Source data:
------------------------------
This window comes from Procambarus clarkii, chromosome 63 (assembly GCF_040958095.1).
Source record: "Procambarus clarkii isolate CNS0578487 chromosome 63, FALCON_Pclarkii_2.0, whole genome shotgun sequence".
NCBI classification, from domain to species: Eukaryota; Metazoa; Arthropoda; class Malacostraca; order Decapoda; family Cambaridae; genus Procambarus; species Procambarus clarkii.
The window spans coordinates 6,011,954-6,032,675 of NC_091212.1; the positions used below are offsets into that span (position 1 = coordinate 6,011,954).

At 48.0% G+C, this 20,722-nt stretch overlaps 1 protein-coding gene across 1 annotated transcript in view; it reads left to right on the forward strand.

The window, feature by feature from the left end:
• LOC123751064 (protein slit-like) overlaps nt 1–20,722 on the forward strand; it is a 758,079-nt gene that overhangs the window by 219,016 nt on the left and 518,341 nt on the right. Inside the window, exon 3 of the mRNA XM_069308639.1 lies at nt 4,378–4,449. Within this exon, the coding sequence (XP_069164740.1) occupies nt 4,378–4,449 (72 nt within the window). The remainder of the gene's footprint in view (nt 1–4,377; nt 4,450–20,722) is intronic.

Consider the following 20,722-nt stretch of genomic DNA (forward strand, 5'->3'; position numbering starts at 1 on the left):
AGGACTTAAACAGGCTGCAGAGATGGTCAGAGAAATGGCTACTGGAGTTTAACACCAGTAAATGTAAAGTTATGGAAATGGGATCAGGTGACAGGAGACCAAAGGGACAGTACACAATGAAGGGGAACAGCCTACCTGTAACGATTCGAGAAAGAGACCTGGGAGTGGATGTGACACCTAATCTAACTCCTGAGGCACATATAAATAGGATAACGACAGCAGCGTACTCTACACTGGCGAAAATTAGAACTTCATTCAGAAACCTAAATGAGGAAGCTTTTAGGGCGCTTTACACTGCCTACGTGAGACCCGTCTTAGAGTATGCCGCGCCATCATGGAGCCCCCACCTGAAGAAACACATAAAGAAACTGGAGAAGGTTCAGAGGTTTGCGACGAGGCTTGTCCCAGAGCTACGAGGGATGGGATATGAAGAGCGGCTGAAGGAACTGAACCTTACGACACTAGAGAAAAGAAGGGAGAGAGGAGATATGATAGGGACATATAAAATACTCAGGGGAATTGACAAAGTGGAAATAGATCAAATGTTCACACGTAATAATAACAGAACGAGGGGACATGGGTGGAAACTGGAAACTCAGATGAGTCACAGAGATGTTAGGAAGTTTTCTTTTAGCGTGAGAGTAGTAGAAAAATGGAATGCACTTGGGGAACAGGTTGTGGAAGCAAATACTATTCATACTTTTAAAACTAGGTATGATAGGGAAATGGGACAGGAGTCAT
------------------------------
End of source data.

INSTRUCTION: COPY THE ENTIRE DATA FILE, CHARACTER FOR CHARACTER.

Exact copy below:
This window comes from Procambarus clarkii, chromosome 63 (assembly GCF_040958095.1).
Source record: "Procambarus clarkii isolate CNS0578487 chromosome 63, FALCON_Pclarkii_2.0, whole genome shotgun sequence".
NCBI classification, from domain to species: Eukaryota; Metazoa; Arthropoda; class Malacostraca; order Decapoda; family Cambaridae; genus Procambarus; species Procambarus clarkii.
The window spans coordinates 6,011,954-6,032,675 of NC_091212.1; the positions used below are offsets into that span (position 1 = coordinate 6,011,954).

At 48.0% G+C, this 20,722-nt stretch overlaps 1 protein-coding gene across 1 annotated transcript in view; it reads left to right on the forward strand.

The window, feature by feature from the left end:
• LOC123751064 (protein slit-like) overlaps nt 1–20,722 on the forward strand; it is a 758,079-nt gene that overhangs the window by 219,016 nt on the left and 518,341 nt on the right. Inside the window, exon 3 of the mRNA XM_069308639.1 lies at nt 4,378–4,449. Within this exon, the coding sequence (XP_069164740.1) occupies nt 4,378–4,449 (72 nt within the window). The remainder of the gene's footprint in view (nt 1–4,377; nt 4,450–20,722) is intronic.

Consider the following 20,722-nt stretch of genomic DNA (forward strand, 5'->3'; position numbering starts at 1 on the left):
AGGACTTAAACAGGCTGCAGAGATGGTCAGAGAAATGGCTACTGGAGTTTAACACCAGTAAATGTAAAGTTATGGAAATGGGATCAGGTGACAGGAGACCAAAGGGACAGTACACAATGAAGGGGAACAGCCTACCTGTAACGATTCGAGAAAGAGACCTGGGAGTGGATGTGACACCTAATCTAACTCCTGAGGCACATATAAATAGGATAACGACAGCAGCGTACTCTACACTGGCGAAAATTAGAACTTCATTCAGAAACCTAAATGAGGAAGCTTTTAGGGCGCTTTACACTGCCTACGTGAGACCCGTCTTAGAGTATGCCGCGCCATCATGGAGCCCCCACCTGAAGAAACACATAAAGAAACTGGAGAAGGTTCAGAGGTTTGCGACGAGGCTTGTCCCAGAGCTACGAGGGATGGGATATGAAGAGCGGCTGAAGGAACTGAACCTTACGACACTAGAGAAAAGAAGGGAGAGAGGAGATATGATAGGGACATATAAAATACTCAGGGGAATTGACAAAGTGGAAATAGATCAAATGTTCACACGTAATAATAACAGAACGAGGGGACATGGGTGGAAACTGGAAACTCAGATGAGTCACAGAGATGTTAGGAAGTTTTCTTTTAGCGTGAGAGTAGTAGAAAAATGGAATGCACTTGGGGAACAGGTTGTGGAAGCAAATACTATTCATACTTTTAAAACTAGGTATGATAGGGAAATGGGACAGGAGTCAT